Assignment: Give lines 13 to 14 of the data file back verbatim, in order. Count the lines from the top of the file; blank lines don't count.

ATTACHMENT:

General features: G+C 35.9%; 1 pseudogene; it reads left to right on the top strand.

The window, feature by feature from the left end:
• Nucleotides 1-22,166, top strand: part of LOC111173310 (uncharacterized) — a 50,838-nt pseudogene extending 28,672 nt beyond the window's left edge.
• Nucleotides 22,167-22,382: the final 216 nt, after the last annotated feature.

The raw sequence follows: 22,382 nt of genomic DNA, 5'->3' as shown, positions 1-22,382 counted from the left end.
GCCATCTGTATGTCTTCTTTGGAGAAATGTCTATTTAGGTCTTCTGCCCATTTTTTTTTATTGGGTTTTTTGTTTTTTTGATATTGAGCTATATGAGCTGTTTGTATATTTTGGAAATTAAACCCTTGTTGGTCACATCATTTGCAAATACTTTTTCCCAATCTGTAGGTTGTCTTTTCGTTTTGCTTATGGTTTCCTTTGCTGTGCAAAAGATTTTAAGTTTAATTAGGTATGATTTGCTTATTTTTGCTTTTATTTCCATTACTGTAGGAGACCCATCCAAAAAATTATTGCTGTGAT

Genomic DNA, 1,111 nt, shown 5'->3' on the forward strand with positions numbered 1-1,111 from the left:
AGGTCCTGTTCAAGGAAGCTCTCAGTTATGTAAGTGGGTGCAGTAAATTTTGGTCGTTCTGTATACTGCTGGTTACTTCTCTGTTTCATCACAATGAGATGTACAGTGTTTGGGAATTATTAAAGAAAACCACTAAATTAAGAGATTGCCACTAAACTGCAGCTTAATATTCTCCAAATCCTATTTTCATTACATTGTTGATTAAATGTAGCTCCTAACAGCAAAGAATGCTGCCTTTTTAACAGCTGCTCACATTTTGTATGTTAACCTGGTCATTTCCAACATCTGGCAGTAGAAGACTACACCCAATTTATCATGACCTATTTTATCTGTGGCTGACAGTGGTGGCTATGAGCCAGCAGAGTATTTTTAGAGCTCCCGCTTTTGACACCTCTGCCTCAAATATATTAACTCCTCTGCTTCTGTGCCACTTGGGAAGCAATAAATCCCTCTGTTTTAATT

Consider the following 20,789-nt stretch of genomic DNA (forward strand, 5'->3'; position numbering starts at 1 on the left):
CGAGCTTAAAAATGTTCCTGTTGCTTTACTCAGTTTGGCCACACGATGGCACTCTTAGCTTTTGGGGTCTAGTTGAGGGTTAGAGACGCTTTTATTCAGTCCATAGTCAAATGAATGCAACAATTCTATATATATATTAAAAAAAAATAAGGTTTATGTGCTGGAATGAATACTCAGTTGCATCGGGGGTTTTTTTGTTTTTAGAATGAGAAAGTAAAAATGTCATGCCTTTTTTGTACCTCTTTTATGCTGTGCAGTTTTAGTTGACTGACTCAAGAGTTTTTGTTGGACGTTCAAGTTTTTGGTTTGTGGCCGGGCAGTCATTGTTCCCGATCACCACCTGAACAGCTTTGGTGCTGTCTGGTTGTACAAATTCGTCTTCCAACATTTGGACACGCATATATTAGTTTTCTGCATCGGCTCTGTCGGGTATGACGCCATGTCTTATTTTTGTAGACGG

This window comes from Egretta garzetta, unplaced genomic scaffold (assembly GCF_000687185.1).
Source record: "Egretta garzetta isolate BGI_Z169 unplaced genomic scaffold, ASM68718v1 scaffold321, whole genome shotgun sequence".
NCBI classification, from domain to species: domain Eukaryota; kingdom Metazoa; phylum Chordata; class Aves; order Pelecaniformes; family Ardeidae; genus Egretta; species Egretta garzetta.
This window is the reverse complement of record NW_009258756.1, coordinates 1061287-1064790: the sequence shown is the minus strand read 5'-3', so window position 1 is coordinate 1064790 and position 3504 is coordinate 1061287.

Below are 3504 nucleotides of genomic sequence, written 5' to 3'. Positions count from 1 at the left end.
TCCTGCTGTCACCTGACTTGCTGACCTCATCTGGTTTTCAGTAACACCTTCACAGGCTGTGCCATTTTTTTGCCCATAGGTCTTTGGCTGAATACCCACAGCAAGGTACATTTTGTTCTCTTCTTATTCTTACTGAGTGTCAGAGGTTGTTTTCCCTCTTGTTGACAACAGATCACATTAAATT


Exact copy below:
NCBI classification, from domain to species: domain Eukaryota; kingdom Metazoa; phylum Chordata; class Aves; order Pelecaniformes; family Ardeidae; genus Egretta; species Egretta garzetta.
This window is the reverse complement of record NW_009258756.1, coordinates 1061287-1064790: the sequence shown is the minus strand read 5'-3', so window position 1 is coordinate 1064790 and position 3504 is coordinate 1061287.